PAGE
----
Liner options

jimmannNovember 27, 2007

I have a 1940's brick fireplace that I would like to use to burn wood. I have been told I need to install a liner, which I plan to do for saftey reasons. However, all the local fireplace companies say that I also need to install an insert. I am trying to maintain the original look of the fireplace and do not want to use an insert. I understand the benefits of an insert but I don't like the look of what I have seen so far.

My question is how do you connect an insert to the existing fire box? If not done properly, I can see how this could be very dangerous. Especially if the fire or smoke got behind the liner. So, what are my options if any?

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You can reline it and use the open fireplace but it's much more expensive. A poured liner might help in that case, but again they're costly as well.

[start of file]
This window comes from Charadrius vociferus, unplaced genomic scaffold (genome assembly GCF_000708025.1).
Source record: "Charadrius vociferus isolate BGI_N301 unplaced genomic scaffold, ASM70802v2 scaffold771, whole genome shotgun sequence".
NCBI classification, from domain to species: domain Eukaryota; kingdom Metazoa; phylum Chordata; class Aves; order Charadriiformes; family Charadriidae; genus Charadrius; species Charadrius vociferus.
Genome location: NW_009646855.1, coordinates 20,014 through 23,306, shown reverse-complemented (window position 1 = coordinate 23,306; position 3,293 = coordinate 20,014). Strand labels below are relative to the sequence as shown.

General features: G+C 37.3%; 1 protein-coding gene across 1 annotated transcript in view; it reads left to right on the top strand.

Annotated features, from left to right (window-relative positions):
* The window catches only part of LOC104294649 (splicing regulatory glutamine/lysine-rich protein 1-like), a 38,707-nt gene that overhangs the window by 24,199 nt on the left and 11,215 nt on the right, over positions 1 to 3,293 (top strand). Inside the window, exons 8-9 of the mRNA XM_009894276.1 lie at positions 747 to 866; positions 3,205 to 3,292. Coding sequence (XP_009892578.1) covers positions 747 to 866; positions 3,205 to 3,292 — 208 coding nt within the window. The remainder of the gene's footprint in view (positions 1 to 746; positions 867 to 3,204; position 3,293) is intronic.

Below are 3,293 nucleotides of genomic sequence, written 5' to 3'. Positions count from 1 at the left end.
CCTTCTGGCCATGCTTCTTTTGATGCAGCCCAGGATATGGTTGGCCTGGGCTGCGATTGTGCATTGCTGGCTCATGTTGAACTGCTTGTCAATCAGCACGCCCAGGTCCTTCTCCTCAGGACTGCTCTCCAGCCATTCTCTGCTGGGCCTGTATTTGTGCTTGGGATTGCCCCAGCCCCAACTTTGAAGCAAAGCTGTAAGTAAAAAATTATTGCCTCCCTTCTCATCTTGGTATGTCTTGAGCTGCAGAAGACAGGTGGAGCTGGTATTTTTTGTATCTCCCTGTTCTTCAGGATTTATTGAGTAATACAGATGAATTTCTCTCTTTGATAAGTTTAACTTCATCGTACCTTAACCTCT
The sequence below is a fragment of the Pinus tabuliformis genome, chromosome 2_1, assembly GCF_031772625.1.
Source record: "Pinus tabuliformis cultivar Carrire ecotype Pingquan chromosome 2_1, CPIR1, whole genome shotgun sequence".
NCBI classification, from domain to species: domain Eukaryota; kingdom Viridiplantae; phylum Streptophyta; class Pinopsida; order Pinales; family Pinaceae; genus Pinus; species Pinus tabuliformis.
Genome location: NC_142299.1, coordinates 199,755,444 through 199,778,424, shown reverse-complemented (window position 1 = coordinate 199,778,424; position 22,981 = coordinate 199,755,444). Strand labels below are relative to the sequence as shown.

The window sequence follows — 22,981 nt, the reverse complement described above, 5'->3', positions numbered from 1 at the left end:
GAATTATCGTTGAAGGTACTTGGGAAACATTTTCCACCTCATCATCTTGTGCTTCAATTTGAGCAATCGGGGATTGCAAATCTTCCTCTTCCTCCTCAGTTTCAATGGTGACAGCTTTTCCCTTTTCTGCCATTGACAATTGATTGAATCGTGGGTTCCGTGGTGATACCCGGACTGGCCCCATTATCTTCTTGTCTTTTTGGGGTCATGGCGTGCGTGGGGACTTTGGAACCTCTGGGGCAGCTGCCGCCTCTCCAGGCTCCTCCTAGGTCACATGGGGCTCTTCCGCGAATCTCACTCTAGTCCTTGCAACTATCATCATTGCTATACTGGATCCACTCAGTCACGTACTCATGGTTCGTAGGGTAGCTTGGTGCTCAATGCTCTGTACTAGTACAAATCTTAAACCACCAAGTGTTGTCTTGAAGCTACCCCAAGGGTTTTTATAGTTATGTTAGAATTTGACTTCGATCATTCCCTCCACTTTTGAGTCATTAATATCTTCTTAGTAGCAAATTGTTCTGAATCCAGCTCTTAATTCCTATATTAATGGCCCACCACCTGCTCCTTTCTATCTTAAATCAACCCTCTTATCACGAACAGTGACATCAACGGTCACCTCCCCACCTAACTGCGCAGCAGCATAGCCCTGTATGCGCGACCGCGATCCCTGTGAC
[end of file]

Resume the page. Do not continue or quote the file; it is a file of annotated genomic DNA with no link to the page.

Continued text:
There are many fireplace inserts which look more like a fireplace than a stove, Fireplace Xtrordinair, the Quadra-Fire 7100fp, and Lopi Declaration come are in that mix. The Hampton HI300 has a look between a stove and a fireplace. One of the newer brands on the market, Nestor Martin, has two inserts which look really nice, very clean modern lines.

As far as connecting the insert to the firebox, it would depend on the size of your chimney and any necessary clearances to the mantle and sidewalls but you basically slide it in. The liner connects to the flue collar of the stove. The fire and smoke are contained in the insert and exhaust out the liner to the top of the chimney.

There is another option you could check out which are the Bellfires masonry fireplaces. Something like this would allow you to re-line the chimney and fix the fireplace. Check around with local chimney sweeps and stove shops for an installer familiar with them.

Here is a link that might be useful: Bellfires retrofit

    Bookmark   November 27, 2007 at 12:07PM
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